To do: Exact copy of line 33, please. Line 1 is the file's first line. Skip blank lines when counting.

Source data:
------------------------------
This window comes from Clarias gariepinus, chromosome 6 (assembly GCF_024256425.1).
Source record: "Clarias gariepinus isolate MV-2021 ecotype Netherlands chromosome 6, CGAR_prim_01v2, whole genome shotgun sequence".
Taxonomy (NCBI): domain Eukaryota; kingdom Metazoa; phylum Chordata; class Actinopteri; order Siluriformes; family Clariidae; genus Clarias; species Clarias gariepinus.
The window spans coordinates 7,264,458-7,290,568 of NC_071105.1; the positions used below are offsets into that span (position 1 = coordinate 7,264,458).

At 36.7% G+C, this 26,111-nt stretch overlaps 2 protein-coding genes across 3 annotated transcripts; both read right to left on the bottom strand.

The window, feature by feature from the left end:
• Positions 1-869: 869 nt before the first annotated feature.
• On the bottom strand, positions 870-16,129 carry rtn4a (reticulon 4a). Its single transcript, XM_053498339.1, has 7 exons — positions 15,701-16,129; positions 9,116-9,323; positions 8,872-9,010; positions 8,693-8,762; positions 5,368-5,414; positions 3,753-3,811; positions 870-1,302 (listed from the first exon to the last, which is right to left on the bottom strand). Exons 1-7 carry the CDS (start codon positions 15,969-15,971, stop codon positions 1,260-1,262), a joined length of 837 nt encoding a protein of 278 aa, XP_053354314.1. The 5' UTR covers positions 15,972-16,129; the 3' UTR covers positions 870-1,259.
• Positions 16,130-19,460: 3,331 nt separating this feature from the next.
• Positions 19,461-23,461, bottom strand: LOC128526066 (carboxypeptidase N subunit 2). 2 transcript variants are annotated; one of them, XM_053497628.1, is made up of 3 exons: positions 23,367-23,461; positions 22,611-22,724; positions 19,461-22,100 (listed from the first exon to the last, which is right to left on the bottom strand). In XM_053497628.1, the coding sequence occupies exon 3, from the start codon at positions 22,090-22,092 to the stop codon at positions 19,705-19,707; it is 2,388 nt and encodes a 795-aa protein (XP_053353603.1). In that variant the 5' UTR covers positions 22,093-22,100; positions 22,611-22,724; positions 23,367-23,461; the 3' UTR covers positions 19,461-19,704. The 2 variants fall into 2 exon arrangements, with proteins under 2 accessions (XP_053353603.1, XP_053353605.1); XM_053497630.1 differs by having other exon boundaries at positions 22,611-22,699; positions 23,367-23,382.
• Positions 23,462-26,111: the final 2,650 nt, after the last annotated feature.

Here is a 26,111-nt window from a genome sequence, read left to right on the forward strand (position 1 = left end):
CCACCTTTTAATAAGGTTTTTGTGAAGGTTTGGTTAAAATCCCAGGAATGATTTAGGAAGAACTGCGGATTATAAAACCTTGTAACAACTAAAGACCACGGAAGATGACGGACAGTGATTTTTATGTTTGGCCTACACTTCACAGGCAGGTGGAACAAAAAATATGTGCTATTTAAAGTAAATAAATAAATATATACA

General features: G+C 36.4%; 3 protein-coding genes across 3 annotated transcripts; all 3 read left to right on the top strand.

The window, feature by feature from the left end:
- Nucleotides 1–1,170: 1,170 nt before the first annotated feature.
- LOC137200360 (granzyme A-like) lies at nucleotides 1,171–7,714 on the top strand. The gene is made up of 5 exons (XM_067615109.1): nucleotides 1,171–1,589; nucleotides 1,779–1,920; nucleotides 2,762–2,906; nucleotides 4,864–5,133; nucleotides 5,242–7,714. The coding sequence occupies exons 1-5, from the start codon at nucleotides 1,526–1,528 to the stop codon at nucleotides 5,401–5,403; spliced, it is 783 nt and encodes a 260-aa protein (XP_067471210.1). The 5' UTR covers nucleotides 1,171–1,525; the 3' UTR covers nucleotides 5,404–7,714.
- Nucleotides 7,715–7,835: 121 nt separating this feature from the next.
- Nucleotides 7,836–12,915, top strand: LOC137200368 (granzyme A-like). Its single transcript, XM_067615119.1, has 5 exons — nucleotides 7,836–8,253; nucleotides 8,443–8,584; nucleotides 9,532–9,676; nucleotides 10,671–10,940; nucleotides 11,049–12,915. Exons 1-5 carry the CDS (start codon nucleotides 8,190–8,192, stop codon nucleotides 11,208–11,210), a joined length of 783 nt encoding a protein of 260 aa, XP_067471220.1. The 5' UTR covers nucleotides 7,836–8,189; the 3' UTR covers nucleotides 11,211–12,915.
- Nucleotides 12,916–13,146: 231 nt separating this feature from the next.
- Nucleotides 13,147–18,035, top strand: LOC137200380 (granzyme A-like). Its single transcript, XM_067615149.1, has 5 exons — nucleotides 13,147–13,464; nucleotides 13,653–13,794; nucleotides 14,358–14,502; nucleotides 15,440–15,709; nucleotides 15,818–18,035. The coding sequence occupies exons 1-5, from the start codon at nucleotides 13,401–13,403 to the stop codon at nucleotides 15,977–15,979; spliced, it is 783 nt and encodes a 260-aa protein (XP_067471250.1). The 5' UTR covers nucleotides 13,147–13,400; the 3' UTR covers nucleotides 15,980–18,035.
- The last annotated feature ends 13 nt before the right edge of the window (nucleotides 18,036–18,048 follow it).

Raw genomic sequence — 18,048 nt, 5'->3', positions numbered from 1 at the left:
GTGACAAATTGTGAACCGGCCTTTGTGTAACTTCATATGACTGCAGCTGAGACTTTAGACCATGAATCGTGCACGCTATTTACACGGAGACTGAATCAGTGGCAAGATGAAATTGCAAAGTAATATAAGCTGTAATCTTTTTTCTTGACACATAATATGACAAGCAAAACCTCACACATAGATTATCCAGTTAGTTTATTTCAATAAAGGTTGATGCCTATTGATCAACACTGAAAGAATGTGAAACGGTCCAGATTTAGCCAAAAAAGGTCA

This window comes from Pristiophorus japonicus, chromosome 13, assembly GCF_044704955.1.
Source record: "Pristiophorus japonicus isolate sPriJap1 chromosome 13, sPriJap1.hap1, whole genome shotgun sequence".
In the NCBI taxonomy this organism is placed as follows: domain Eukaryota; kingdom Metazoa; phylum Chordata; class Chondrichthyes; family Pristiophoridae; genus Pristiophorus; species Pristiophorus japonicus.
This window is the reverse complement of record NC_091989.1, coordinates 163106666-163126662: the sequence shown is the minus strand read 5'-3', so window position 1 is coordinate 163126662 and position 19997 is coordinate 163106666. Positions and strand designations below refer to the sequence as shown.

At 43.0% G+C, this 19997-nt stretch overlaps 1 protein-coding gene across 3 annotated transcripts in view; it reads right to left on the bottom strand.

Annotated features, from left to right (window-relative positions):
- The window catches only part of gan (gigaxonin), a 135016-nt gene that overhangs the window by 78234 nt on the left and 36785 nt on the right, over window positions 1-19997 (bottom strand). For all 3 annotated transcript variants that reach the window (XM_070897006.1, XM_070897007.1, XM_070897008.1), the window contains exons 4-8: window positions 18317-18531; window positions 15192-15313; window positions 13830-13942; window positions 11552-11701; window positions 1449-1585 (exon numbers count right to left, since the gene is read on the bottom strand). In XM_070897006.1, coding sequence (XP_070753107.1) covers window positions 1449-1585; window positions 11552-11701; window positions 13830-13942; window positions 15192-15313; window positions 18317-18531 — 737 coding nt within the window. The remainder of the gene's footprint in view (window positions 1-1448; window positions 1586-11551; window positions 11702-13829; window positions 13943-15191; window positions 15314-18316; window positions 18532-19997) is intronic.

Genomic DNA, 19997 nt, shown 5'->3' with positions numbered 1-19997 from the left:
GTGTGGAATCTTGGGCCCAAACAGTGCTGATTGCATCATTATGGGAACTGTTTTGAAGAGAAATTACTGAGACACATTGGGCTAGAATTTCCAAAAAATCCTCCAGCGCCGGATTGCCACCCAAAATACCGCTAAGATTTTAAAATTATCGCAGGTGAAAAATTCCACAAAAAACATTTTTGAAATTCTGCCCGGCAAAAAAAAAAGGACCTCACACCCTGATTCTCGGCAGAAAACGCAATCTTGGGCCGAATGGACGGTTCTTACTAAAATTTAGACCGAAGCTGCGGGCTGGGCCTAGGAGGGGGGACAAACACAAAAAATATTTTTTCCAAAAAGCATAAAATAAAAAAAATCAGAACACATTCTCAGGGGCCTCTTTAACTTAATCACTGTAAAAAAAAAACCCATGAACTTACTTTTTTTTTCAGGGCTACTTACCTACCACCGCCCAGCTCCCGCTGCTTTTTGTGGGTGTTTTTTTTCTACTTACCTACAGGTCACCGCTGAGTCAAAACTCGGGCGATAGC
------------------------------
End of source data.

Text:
GTGTGGAATCTTGGGCCCAAACAGTGCTGATTGCATCATTATGGGAACTGTTTTGAAGAGAAATTACTGAGACACATTGGGCTAGAATTTCCAAAAAATCCTCCAGCGCCGGATTGCCACCCAAAATACCGCTAAGATTTTAAAATTATCGCAGGTGAAAAATTCCACAAAAAACATTTTTGAAATTCTGCCCGGCAAAAAAAAAAGGACCTCACACCCTGATTCTCGGCAGAAAACGCAATCTTGGGCCGAATGGACGGTTCTTACTAAAATTTAGACCGAAGCTGCGGGCTGGGCCTAGGAGGGGGGACAAACACAAAAAATATTTTTTCCAAAAAGCATAAAATAAAAAAAATCAGAACACATTCTCAGGGGCCTCTTTAACTTAATCACTGTAAAAAAAAAACCCATGAACTTACTTTTTTTTTCAGGGCTACTTACCTACCACCGCCCAGCTCCCGCTGCTTTTTGTGGGTGTTTTTTTTCTACTTACCTACAGGTCACCGCTGAGTCAAAACTCGGGCGATAGC